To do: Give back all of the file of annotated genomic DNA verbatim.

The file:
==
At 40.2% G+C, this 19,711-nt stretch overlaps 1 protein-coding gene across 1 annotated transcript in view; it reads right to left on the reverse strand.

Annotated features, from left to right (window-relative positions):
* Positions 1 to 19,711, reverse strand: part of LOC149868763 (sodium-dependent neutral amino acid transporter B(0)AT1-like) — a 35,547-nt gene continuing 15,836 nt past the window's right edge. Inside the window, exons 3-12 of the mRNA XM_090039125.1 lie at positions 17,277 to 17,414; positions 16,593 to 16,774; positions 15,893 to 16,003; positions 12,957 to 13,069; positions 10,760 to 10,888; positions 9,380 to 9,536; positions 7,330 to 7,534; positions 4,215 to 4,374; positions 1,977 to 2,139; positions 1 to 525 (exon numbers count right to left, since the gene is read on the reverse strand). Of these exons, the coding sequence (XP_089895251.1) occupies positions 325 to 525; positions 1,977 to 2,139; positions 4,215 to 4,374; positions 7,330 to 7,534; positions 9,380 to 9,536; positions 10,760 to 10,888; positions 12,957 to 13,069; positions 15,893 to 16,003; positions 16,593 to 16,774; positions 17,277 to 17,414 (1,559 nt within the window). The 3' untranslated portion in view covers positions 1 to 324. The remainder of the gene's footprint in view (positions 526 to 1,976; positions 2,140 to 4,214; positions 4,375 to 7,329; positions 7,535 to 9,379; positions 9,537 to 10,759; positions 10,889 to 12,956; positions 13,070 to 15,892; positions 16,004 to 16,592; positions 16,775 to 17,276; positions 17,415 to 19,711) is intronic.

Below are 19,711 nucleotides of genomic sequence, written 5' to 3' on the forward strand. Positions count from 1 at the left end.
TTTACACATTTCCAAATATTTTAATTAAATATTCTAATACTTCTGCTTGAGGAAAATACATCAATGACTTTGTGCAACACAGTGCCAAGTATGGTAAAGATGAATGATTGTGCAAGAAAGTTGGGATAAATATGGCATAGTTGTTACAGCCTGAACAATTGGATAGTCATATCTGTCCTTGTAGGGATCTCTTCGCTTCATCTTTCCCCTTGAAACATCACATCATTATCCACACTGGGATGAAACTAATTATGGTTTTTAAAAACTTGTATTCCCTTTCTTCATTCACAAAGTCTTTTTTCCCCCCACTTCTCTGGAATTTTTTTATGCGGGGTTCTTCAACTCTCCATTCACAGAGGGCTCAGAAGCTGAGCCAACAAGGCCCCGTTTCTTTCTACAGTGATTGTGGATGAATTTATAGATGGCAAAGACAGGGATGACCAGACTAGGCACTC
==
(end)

At 40.2% G+C, this 19,711-nt stretch overlaps 1 protein-coding gene across 1 annotated transcript in view; it reads right to left on the reverse strand.

Annotated features, from left to right (window-relative positions):
* Positions 1 to 19,711, reverse strand: part of LOC149868763 (sodium-dependent neutral amino acid transporter B(0)AT1-like) — a 35,547-nt gene continuing 15,836 nt past the window's right edge. Inside the window, exons 3-12 of the mRNA XM_090039125.1 lie at positions 17,277 to 17,414; positions 16,593 to 16,774; positions 15,893 to 16,003; positions 12,957 to 13,069; positions 10,760 to 10,888; positions 9,380 to 9,536; positions 7,330 to 7,534; positions 4,215 to 4,374; positions 1,977 to 2,139; positions 1 to 525 (exon numbers count right to left, since the gene is read on the reverse strand). Of these exons, the coding sequence (XP_089895251.1) occupies positions 325 to 525; positions 1,977 to 2,139; positions 4,215 to 4,374; positions 7,330 to 7,534; positions 9,380 to 9,536; positions 10,760 to 10,888; positions 12,957 to 13,069; positions 15,893 to 16,003; positions 16,593 to 16,774; positions 17,277 to 17,414 (1,559 nt within the window). The 3' untranslated portion in view covers positions 1 to 324. The remainder of the gene's footprint in view (positions 526 to 1,976; positions 2,140 to 4,214; positions 4,375 to 7,329; positions 7,535 to 9,379; positions 9,537 to 10,759; positions 10,889 to 12,956; positions 13,070 to 15,892; positions 16,004 to 16,592; positions 16,775 to 17,276; positions 17,415 to 19,711) is intronic.

Below are 19,711 nucleotides of genomic sequence, written 5' to 3' on the forward strand. Positions count from 1 at the left end.
TTTACACATTTCCAAATATTTTAATTAAATATTCTAATACTTCTGCTTGAGGAAAATACATCAATGACTTTGTGCAACACAGTGCCAAGTATGGTAAAGATGAATGATTGTGCAAGAAAGTTGGGATAAATATGGCATAGTTGTTACAGCCTGAACAATTGGATAGTCATATCTGTCCTTGTAGGGATCTCTTCGCTTCATCTTTCCCCTTGAAACATCACATCATTATCCACACTGGGATGAAACTAATTATGGTTTTTAAAAACTTGTATTCCCTTTCTTCATTCACAAAGTCTTTTTTCCCCCCACTTCTCTGGAATTTTTTTATGCGGGGTTCTTCAACTCTCCATTCACAGAGGGCTCAGAAGCTGAGCCAACAAGGCCCCGTTTCTTTCTACAGTGATTGTGGATGAATTTATAGATGGCAAAGACAGGGATGACCAGACTAGGCACTC